Nomenclature and Numbering of Teeth
The incisors will be referred to as: (right or left) (maxillary or mandibular) first, second, or third incisors numbered from the midline. Reference: Peyer B. Comparative odontology. 1st ed. Chicago: University of Chicago Press, 1968;1-347. Nickel R, Schummer A, Seiferle E, et al. Teeth, general and comparative. In: The viscera of domestic mammals. 1st ed. Berlin: Verlag Paul Parey, 1973;75-99.
Premolar Teeth in the Cat:
In the cat, the tooth immediately distal to the maxillary canine is the second premolar, the tooth immediately distal to the mandibular canine is the third premolar.
Reference(s): Nickel R, Schummer A, Seiferle E, et al. Teeth, general and comparative. In: The viscera of domestic mammals. 1st ed. Berlin: Verlag Paul Parey, 1973;75-99.
The existence of the conventional anatomical names of teeth as well as the various tooth numbering systems is recognized. The correct anatomical names of teeth are (right or left), (maxillary or mandibular), (first, second, third or fourth), (incisor, canine, premolar, molar), as applicable, written out in full or abbreviated. The modified Triadan system is presently considered to be the tooth numbering system of choice in veterinary dentistry; gaps are left in the numbering sequence where there are missing teeth (for example, the first premolar encountered in the feline left maxilla is numbered 206, not 205. The two lower right premolars are 407 and 408, not 405 and 406).
Both the use of anatomical names and the modified Triadan system are acceptable for recording and storing veterinary dental information. The use of anatomical names in publications is required by many leading journals and is recommended. It offers the advantage of veterinary dental publications being understandable to other health professionals and scientists with an interest in veterinary dentistry.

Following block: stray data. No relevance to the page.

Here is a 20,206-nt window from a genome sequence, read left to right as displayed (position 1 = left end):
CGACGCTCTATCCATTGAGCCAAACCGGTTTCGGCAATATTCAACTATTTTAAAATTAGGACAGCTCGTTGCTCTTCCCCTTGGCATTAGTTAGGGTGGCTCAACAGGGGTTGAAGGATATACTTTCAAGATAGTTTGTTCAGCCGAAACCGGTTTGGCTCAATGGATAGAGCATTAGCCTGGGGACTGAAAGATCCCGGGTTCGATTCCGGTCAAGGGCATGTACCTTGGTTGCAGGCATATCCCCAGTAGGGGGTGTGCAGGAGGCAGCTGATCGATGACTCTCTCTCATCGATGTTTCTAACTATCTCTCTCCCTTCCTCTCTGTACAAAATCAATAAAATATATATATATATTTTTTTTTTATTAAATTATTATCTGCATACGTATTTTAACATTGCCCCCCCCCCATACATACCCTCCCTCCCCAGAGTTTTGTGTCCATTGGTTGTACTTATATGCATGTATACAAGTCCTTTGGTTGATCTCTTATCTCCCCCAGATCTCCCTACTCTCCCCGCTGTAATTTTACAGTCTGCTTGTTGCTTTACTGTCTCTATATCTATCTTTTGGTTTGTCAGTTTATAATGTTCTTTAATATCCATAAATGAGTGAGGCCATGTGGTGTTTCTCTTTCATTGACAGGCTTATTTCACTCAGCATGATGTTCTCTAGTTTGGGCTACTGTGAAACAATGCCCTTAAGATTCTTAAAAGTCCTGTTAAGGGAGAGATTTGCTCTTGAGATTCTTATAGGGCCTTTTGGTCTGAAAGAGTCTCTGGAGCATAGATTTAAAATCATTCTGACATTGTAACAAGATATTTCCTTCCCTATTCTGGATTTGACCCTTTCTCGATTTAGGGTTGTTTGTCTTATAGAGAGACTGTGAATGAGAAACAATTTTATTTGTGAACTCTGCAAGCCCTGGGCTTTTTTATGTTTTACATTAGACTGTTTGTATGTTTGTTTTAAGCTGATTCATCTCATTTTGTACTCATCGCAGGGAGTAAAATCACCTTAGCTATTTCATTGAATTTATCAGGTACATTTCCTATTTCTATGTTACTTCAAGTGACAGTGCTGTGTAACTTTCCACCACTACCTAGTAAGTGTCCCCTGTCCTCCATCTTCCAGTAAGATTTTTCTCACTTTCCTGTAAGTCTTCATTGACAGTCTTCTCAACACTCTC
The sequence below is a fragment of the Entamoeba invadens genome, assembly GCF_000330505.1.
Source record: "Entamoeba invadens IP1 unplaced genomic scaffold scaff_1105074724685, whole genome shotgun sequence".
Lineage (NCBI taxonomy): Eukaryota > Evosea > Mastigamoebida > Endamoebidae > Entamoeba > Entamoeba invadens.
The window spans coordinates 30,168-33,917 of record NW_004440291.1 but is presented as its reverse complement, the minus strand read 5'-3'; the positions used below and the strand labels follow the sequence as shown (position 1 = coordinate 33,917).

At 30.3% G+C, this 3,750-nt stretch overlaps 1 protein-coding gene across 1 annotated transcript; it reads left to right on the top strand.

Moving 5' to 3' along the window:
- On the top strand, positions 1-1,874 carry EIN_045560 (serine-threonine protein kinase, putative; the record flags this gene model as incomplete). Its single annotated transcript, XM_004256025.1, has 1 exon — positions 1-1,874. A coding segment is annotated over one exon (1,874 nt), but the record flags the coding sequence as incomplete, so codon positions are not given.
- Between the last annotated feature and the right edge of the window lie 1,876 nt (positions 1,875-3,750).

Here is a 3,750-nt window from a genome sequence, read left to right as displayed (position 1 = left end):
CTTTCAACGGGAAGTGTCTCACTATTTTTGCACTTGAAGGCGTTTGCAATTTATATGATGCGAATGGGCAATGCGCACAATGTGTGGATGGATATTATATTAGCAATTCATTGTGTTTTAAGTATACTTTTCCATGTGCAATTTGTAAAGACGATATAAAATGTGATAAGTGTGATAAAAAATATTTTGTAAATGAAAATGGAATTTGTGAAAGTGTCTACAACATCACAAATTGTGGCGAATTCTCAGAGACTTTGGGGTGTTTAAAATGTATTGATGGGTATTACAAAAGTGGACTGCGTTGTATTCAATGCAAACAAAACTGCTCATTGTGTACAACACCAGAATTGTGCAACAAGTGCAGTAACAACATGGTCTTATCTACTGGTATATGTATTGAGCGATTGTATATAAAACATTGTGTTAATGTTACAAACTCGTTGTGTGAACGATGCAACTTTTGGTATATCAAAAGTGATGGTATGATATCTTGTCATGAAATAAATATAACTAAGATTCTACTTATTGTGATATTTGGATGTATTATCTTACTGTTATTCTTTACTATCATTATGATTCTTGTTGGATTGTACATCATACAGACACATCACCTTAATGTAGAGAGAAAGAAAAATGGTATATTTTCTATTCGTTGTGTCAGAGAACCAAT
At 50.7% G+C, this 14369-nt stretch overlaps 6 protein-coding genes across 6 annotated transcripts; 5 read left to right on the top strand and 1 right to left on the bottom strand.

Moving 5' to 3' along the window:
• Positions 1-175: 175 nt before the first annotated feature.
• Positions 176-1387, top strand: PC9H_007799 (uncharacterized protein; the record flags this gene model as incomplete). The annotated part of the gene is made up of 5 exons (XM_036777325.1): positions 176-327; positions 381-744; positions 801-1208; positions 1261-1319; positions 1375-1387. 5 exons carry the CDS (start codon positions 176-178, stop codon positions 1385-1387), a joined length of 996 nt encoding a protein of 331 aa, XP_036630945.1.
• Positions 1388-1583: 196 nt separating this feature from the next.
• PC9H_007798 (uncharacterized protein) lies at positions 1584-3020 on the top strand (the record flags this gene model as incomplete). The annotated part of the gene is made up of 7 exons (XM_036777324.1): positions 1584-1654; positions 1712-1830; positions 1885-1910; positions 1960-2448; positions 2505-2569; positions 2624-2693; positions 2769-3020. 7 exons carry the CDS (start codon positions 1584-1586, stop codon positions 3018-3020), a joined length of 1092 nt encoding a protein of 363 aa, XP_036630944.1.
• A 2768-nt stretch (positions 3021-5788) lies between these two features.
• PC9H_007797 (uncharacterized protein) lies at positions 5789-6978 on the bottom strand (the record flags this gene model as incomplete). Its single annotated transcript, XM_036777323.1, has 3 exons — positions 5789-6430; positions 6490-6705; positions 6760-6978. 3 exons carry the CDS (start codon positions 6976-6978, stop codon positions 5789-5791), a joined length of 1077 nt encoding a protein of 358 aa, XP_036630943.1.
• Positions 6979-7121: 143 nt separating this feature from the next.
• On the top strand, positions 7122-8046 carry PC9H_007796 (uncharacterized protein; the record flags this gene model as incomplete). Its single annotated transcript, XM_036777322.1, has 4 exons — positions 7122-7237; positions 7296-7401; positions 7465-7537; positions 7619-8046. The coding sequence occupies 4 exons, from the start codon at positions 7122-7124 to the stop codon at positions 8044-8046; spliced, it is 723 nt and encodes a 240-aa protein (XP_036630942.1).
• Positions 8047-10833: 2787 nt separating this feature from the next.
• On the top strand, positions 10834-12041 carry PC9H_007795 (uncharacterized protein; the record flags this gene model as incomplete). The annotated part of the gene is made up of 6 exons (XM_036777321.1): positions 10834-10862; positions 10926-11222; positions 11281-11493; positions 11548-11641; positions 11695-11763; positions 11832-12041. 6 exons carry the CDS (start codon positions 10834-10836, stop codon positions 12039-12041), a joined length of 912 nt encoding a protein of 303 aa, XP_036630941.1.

Reference(s): Floyd MR. The modified Triadan system: nomenclature for veterinary dentistry. J Vet Dent 1991; 8:18-19.
In January 1972, the International Dental Federation adopted a new, two digit, user friendly nomenclature system for use in the human dental patient. This new system eliminated the plus and minus signs of the Haderup System and the brackets of the Winkel System. Following the acceptance of the new system for human dental nomenclature, Professor DrMedDent H. Triadan, a dentist at the University of Bern, Switzerland, introduced a similar system for animals. Due to the fact that many animals, including his canine model, have more than nine teeth in a quadrant, the Triadan system for animals utilizes three digits instead of two digits.
Abbreviations associated with Teeth:
Tooth (T): Hard structure embedded in the jaw; used for biting and chewing
Incisor (I): Incisor tooth
Canine (C): Canine tooth
Pemolar (P): Premolar tooth
Molar (M): Molar tooth
Alveolus (A): Socket in the jaw for a tooth root or reserve crown (plural: alveoli)
Crown (C): Coronal portion of a tooth
Root (RO): Radicular portion of a tooth
Apex (AP): End of the root or reserve crown (plural: apices)